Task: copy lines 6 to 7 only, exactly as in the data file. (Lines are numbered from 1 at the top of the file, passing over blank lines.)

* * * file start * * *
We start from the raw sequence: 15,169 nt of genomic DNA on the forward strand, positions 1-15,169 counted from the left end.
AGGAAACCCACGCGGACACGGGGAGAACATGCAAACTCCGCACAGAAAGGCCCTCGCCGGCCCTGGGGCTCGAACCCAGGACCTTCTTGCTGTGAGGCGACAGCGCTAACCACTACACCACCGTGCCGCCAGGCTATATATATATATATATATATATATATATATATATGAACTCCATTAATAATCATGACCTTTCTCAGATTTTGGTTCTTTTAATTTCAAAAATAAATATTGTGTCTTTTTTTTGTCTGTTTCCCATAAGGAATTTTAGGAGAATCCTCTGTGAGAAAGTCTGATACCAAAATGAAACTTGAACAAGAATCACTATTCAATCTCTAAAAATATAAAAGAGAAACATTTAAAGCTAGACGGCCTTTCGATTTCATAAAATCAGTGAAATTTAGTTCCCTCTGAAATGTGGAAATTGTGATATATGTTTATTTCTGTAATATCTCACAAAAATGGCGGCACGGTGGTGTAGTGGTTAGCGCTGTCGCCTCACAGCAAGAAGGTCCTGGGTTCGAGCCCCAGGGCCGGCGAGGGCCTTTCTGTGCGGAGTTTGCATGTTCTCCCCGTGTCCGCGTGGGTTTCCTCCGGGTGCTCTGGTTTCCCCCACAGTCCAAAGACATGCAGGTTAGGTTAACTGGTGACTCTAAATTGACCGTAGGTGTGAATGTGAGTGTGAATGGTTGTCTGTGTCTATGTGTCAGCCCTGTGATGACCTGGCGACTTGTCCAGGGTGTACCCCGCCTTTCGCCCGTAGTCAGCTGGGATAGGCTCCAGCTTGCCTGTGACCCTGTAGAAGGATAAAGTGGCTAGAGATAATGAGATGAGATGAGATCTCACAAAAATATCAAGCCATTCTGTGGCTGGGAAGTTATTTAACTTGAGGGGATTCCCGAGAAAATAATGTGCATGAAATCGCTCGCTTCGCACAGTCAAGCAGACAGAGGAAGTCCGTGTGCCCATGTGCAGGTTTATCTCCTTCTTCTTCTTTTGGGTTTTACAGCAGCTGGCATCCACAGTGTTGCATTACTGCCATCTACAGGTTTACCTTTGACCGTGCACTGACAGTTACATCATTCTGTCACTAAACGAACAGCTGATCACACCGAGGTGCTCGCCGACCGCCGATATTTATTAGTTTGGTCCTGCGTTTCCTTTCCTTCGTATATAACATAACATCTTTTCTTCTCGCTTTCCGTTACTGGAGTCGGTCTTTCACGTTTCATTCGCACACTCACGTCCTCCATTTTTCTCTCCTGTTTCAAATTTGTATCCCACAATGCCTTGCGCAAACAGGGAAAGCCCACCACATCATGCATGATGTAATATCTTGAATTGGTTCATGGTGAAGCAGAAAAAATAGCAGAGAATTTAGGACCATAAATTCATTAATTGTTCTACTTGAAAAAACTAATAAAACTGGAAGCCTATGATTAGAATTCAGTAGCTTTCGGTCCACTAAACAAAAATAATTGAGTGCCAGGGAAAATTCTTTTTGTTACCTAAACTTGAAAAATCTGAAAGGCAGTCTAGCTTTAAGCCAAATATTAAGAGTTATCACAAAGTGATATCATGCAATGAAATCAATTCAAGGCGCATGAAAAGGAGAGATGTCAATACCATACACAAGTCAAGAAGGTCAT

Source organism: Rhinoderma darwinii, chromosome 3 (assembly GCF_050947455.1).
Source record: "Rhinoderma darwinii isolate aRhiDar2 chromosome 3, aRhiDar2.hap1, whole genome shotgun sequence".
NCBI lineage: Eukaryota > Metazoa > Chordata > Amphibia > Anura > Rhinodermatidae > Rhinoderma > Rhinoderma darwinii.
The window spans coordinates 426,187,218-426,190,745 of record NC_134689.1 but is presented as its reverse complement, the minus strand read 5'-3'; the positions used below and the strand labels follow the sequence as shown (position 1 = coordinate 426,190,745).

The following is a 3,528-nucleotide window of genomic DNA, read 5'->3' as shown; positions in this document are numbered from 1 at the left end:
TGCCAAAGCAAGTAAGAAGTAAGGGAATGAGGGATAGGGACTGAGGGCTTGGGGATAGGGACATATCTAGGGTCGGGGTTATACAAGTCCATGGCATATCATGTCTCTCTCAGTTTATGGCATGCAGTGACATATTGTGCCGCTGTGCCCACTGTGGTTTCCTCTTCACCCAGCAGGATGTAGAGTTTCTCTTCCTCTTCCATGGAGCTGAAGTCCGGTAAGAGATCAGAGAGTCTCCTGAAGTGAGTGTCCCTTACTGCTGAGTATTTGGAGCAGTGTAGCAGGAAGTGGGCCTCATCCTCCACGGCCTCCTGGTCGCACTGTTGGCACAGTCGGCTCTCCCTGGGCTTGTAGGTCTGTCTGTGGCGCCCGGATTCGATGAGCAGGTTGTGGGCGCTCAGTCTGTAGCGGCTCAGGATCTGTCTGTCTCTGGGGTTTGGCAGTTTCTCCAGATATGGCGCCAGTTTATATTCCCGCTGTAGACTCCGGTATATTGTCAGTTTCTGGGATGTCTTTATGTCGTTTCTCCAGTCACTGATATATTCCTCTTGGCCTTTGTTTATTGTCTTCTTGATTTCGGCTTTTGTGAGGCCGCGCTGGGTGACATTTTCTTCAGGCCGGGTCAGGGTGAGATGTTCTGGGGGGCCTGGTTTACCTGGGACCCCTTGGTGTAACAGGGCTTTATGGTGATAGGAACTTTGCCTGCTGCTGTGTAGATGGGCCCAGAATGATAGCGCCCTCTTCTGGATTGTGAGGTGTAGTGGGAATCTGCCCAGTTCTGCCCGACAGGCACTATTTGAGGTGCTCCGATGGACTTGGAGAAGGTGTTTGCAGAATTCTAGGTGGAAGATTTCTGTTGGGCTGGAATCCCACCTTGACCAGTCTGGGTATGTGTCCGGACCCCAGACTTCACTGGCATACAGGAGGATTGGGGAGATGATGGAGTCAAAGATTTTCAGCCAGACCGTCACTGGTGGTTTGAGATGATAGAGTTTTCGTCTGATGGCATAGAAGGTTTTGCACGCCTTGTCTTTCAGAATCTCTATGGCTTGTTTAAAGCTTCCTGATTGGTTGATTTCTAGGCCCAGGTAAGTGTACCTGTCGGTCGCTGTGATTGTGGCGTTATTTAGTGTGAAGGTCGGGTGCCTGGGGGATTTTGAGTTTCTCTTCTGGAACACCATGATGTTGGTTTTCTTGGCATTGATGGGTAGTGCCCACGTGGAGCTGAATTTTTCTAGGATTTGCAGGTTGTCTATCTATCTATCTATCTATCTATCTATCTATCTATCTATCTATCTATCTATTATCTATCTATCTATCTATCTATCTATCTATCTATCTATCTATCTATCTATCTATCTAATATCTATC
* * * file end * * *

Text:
The window spans coordinates 426,187,218-426,190,745 of record NC_134689.1 but is presented as its reverse complement, the minus strand read 5'-3'; the positions used below and the strand labels follow the sequence as shown (position 1 = coordinate 426,190,745).

The following is a 3,528-nucleotide window of genomic DNA, read 5'->3' as shown; positions in this document are numbered from 1 at the left end: